It’s very rare when two words hold such meaning:
Two words, that can be held up on a flag.
Words, that can inspire a cause and warn those who move against them.
A phrase, which in modern times has been translated by the English-speaking world as “come and take them” or “come and take it”. If its literally translated, its “Come Take”.
Supporters of the second amendment and the firearms community uses this term widely. It’s also on the emblem of the Greek First Army Corps and in the United States it’s the motto for the Special Operations Command Central (SOCCENT)
“ΜΟΛΩΝ ΛΑΒΕ” or “Molon Labe”, pronounced in the United States as (Mow-Lawn-Lah-Bay). If you want to pronounce it like the Greeks it’s (Mow-Loan-Lah-Vay).
Translation and Grammatical Rules
Let’s first properly translate the two words today as we see it on customized patches, flags, banners, bumper stickers, T-shirts, books and even on firearms. The two words are translated to mean “come and take it”. The two words “Molon Labe” are just two words in ancient Greece, which when literally translated, mean “Come Take”. The Greeks did not need to use a conjunction like “and” in order to link the two verbs “come” and “take” they would also not use the word “it” or “them” at the end because of the rules of the Greek language.
The phrase is implied by context, for instance; if I was holding a soda and you walked up to me in a forceful manner and told me to give up my soda I could simply say “come take” because the two verbs implied my intention and under the context of the situation, I already understood your intention, therefore “and” and “it” are not necessary so the literal translation is simply “Come Take”. Now let’s look at who said it and when.
Greek History and Origin
King Leonidas of Sparta – King Xerxes of Persia used the words Molon Labe before the Battle of Thermopylae in 480 BC. This battle was technically lost by the Spartans when King Xerxes with his army of 10,000 men ordered the small Spartan army of 300 men to lay down their weapons. However, it was a moral and tactical victory for Sparta and its citizens. It allowed several days advance time for the people of Sparta to evacuate to the islands of Salamis. Later the Greeks would go on to defeat the Persians at the Battle of Salamis and crush them a year later at the Battle of Plataea.
So, how do we know these words were spoken by Leonidas to Xerxes? We know this because it was written in a book of 78 essays called Moralias (The Morals) by a man named Plutarch later named Lucius, after becoming a Roman citizen. He was a well-respected biographer, magistrate, ambassador and even a priest.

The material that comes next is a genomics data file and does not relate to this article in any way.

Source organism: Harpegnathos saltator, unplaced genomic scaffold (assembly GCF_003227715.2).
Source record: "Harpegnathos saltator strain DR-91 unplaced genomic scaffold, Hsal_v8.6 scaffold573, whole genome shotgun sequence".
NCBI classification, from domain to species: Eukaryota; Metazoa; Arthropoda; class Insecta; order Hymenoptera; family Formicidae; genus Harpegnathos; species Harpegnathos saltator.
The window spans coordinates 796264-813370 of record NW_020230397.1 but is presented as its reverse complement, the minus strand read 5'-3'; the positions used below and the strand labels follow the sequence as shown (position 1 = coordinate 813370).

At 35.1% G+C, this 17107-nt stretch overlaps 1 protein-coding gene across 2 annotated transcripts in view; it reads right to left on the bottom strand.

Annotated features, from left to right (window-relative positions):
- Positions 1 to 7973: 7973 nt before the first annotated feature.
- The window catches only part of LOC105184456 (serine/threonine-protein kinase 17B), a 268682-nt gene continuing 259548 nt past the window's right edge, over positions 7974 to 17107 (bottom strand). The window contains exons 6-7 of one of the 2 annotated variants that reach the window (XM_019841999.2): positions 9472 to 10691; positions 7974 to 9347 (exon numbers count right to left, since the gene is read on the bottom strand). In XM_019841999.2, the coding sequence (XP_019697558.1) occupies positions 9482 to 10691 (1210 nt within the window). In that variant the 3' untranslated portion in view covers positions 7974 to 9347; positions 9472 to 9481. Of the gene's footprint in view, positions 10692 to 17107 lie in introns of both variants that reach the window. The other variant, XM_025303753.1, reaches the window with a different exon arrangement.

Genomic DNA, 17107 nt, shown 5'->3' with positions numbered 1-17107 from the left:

So now you know who said it and when and who wrote it. But why does it become such a bold statement today?
My personal opinion is that a tyrant or tyrannical government is the same threat to freedom and liberty today as it was back then. When the words that have that much meaning are uttered in defiance to a tyrant not just with malice, but with the backing of morality then those words are without time and stand for the same moral fight faced by us and the Second Amendment supporters today.
But what about another flag we sometimes see ? A flag with a cannon and the words “come and take it” below. Is this in reference to the same thing technically ? No, however; the words of Leonidas are timeless and just saying the words hark at a time when brave men in the face of death would stand in front of a tyrant, and defy him the flag with the cannon and the words “come and take it”. It’s called the Gonzales flag, this flag has roots in the Texas Revolution or the Texas War of Independence. This was a war between the Texas colonists and the Mexican government known as the Battle of Gonzalez that went on from 1835 to 1836. It led to the establishment of the Texas Republic. The flags historical significance mirrors king Leonidas and his own resistance.
Here’s a quick breakdown in a short hand version of how the canon flag came to be. The canon was given to the Texas settlers in 1831 by the Mexican government. It helped them repel attacks from Comanche raids. Later, in 1835 the Mexican government decided maybe it wasn’t a good idea to give these settlers such a weapon and demanded it back. A letter was written by the settlers telling the Mexican government that they would not be given the cannon back. The letter further read that if they wanted it back they’d have to “come and take it”. A contingent of 100 Mexican troops was sent to the fort at Gonzales where a small flag was flying with the same words that were sent to the Mexican government, it said “come and take it”. This became a battle cry for the Texans who defeated the Mexicans with a militia of about 150 men. Sadly, no one knows what happened to the cannon it was kind of lost to history so anyway.
I hope I was able to teach you guys a little bit as I really did learn so much myself researching this. We get a lot of customization requests where our customers ask us to customize ΜΟΛΩΝ ΛΑΒΕ on patches, so we thought it would be an informative article to publish on our blog. Reach out to us at firstname.lastname@example.org or call us at 541-248-8831 if you want to customize your patches. Thank you for your time reading this and have a great day.